Counselling Code: 274


NAAC (National Assessment And Accreditation Council)

India has one of the largest and diverse education systems in the world. Privatization, widespread expansion, increased autonomy and introduction of Programmes in new and emerging areas have improved access to higher education. At the same time, it has also led to widespread concern on the quality and relevance of the higher education. To address these concerns, the National Policy on Education (NPE, 1986) and the Programme of Action (PoA, 1992) spelt out strategic plans for the policies, advocated the establishment of an independent National accreditation agency. Consequently, the National Assessment and Accreditation Council (NAAC) was established in 1994 as an autonomous institution of the University Grants Commission (UGC) with its Head Quarter in Bengaluru. The mandate of NAAC as reflected in its vision statement is in making quality assurance an integral part of the functioning of Higher Education Institutions (HEIs).

The NAAC functions through its General Council (GC) and Executive Committee (EC) comprising educational administrators, policy makers and senior academicians from a cross-section of Indian higher education system. The Chairperson of the UGC is the President of the GC of the NAAC, the Chairperson of the EC is an eminent academician nominated by the President of GC (NAAC). The Director is the academic and administrative head of NAAC and is the member-secretary of both the GC and the EC. In addition to the statutory bodies that steer its policies and core staff to support its activities NAAC is advised by the advisory and consultative committees constituted from time to time.



CRITERIA 1 - Curricular Aspects (80)

Key Indicator – 1.1 Curricular Planning and Implementation (15)
Metric No. Description Link
1.1.1 The Institution ensures effective curriculum planning, delivery and evaluation through a well defined process as prescribed by the respective regulatory councils and the affiliating University (10) view
1.1.2 Percentage of fulltime teachers participating in BoS /Academic Council of Universities during the last five years. (Restrict data to BoS /Academic Council only) (5) view
Key Indicator- 1.2 Academic Flexibility (20)
Metric No. Description Link
1.2.1 Percentage of inter-disciplinary / inter-departmental courses /training across all the Programmes offered by the College during the last five years (10) view
1.2.2 Average percentage of students enrolled in subject-related Certificate/ Diploma / Add-on courses as against the total number of students during the last five years (10) view
Key Indicator - 1.3 Curriculum Enrichment (25)
Metric No. Description Link
1.3.1 The Institution integrates cross-cutting issues relevant to gender, environment and sustainability, human values, health determinants, Right to Health and emerging demographic issues and Professional Ethics into the Curriculum as prescribed by the University / respective regulative councils (5) view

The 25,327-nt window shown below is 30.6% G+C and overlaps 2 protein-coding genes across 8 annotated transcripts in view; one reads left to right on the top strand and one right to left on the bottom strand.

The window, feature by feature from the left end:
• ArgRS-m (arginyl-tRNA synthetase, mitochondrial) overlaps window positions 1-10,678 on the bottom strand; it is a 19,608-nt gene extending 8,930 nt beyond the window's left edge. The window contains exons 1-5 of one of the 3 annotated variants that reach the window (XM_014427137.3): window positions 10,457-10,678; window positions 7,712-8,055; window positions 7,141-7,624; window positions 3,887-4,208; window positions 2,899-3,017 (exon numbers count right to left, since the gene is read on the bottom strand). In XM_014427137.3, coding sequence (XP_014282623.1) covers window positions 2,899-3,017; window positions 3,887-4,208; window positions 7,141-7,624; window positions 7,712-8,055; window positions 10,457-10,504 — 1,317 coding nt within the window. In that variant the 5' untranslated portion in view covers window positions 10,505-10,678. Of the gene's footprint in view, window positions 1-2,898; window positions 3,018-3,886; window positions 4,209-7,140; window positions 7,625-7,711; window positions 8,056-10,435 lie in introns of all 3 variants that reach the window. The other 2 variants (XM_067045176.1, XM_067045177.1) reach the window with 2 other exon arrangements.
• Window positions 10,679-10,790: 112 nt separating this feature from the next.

1.3.2 Number of value-added courses offered during the last five years that impart transferable and life skills (5) view
1.3.3 Average percentage of students enrolled in the value-added courses during the last five years (5) view
1.3.4 Percentage of students undertaking field visits/Clinical / industry internships/research projects/industry visits/community postings (data for the preceding academic year) (10) view
Key Indicator - 1.4 Feedback System (20)
Metric No. Description Link
1.4.1 Mechanism is in place to obtain structured feedback on curricula/syllabi from various stakeholders (10) view
1.4.2 Feedback on curricula and syllabi obtained from stakeholders is processed in terms of: (10) view

CRITERIA 2 - Teaching Learning and Evaluation (280)

Key Indicator - 2.1. Student Enrolment and Profile (20)
Metric No. Description Link
2.1.1 Due consideration is given to equity and inclusiveness by providing reservation of seats to all categories during the admission process (5) view
2.1.2 Average percentage of seats filled in for the various programmes as against the approved intake (10) view
2.1.3 Average percentage of Students enrolled demonstrates a national spread and includes students from other states (5) view
Key Indicator - 2.2. Student Teacher Ratio (25)
Metric No. Description Link
2.2.1 The Institution assesses the learning levels of the students, after admission and organises special Programmes for advanced learners and slow performers (10) view
2.2.2 Student - Fulltime teacher ratio (data for the preceding academic year (5) view
2.2.3 Institution facilitates building and sustenance of innate talent /aptitude of individual students (extramural activities/beyond the classroom activities such as student clubs, cultural societies, etc) (10) view
Key Indicator - 2.3. Teaching- Learning Process (40)
Metric No. Description Link
2.3.1 Student-centric methods are used for enhancing learning experiences by: (10) view
2.3.2 Institution facilitates the use of Clinical Skills Laboratory / Simulation Based Learning (10) view
2.3.3 Teachers use ICT-enabled tools for effective teaching and learning process including online e-resources (10) view
2.3.4 Student :Mentor Ratio (preceding academic year) (10) view
2.3.5 The teaching learning process of the institution nurtures creativity, analytical skills and innovation among students (10) view
Key Indicator - 2.4 Teacher Profile and Quality (50)
Metric No. Description Link
2.4.1 Average percentage of fulltime teachers against sanctioned posts during the last five years (10) view